Visible and socially-just pedagogy: implications for mathematics teacher education

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In this paper I consider the notion of ‘visible pedagogy’ in refining a conceptualization of ‘socially-just pedagogy’ in the mathematics classroom. I explore reasons why the recent focus on promoting formative assessment and metacognition, embodied in Hattie’s ‘visible learning’, has failed to bring about the fundamental shift in pedagogic approaches that was hoped for. I draw on three sociocultural theories, Brousseau’s ‘didactic contract’, Bourdieu’s theory of ‘reproduction’ and Bernstein’s theory of ‘pedagogic discourse’, to explain the continued predominance of teacher-centred pedagogies in mathematics education. I highlight concerns raised by some equity-minded researchers that a ‘socially-just pedagogy’, which incorporates collaborative, discursive, problem-solving and inquiry-oriented teaching approaches, might further disadvantage marginalized students due to its relative lack of structure. I argue for an alternative interpretation of Bernstein’s ‘visible pedagogy’ that rejects teacher-centred approaches, as a way of making the instructional and regulative discourse more explicit, in favour of a ‘socially-just pedagogy’ in which the teacher’s ‘pedagogic rationale’ is made more explicit to learners. I highlight the potential for such an approach, and exemplify what it might look like in practice, by drawing on my extensive experience as a teacher educator in analysing a vignette of typical classroom practice from sociocultural perspectives.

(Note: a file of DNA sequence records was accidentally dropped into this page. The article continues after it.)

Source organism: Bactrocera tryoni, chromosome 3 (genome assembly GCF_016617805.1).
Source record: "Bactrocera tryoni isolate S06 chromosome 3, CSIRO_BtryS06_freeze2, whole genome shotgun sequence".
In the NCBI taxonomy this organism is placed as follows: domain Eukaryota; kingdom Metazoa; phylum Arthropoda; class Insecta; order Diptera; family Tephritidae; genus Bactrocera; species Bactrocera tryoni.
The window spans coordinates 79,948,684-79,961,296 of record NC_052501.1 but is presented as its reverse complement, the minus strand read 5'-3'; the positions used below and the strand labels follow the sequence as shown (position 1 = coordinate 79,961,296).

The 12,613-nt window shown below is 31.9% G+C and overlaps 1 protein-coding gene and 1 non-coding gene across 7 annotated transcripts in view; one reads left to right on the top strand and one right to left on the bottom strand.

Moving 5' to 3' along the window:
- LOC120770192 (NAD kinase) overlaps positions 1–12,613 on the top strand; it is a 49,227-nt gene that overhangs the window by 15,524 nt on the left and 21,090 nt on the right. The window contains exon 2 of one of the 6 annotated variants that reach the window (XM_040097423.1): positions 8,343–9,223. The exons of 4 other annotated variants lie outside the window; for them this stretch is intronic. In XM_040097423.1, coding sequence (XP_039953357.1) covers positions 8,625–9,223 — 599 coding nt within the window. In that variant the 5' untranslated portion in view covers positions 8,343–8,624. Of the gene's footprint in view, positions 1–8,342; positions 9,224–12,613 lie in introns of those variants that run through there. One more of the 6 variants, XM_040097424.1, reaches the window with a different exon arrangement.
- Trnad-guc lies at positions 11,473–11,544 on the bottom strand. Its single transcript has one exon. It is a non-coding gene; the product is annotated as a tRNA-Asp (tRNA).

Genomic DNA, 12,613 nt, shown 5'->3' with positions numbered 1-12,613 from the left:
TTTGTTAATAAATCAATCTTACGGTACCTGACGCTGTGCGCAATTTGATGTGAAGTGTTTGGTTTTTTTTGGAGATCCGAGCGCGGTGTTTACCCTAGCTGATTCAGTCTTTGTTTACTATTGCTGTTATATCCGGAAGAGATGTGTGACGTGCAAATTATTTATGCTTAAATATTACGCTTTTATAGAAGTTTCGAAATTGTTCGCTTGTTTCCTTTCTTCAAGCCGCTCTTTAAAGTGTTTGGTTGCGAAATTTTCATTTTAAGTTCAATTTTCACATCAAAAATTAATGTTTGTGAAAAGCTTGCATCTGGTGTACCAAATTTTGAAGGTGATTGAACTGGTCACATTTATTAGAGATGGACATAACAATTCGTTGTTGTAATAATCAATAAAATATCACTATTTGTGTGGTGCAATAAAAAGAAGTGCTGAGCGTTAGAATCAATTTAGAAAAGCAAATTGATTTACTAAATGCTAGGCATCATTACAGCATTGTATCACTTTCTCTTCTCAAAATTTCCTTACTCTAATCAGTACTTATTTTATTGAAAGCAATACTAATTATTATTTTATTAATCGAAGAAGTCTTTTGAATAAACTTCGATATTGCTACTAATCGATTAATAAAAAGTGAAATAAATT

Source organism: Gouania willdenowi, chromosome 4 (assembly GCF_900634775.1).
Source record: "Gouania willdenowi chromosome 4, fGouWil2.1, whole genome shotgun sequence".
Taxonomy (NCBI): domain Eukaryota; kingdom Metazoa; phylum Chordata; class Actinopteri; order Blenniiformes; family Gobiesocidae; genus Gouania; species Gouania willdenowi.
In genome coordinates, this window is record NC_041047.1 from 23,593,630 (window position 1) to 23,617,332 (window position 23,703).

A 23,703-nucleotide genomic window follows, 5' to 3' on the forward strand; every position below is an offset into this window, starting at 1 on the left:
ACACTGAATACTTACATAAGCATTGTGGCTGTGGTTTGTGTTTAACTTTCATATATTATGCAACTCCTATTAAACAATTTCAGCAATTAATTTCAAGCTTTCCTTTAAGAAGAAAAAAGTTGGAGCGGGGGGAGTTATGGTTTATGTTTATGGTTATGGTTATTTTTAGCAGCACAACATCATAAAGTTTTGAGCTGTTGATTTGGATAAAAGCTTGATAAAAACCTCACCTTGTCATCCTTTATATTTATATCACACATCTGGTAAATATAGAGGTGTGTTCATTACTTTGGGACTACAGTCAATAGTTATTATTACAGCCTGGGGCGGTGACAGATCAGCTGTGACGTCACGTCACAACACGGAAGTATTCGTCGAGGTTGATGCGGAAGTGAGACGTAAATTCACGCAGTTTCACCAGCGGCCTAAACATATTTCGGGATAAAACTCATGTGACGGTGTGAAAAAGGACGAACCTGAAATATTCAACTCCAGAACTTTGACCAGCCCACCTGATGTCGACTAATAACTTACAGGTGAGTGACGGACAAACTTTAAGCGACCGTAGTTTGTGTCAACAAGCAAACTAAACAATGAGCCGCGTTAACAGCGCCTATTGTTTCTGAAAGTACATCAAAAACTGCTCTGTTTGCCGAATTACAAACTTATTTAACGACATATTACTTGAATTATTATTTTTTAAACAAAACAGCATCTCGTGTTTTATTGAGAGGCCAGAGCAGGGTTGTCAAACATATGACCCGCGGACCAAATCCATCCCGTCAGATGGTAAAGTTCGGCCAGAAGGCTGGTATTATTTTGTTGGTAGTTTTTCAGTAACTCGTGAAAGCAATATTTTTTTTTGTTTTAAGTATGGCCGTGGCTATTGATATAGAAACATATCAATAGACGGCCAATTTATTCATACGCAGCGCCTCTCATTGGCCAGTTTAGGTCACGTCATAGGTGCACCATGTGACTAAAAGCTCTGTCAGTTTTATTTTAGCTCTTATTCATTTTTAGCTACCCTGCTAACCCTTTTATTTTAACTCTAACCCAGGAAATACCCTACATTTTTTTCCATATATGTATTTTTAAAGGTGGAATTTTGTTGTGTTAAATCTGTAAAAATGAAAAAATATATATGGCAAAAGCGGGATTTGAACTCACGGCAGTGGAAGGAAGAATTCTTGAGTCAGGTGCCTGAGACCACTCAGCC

Original languageEnglish
Pages (from-to)733-751
Number of pages19
JournalJournal of Curriculum Studies
Issue number6
Early online date4 Jul 2020
Publication statusPublished - 2020


  • Bernstein’s theory of pedagogic discourse
  • Bourdieu’s theory of reproduction
  • Brousseau’s didactic contract
  • pedagogic rationale
  • socially-just pedagogy

ASJC Scopus subject areas

  • Education


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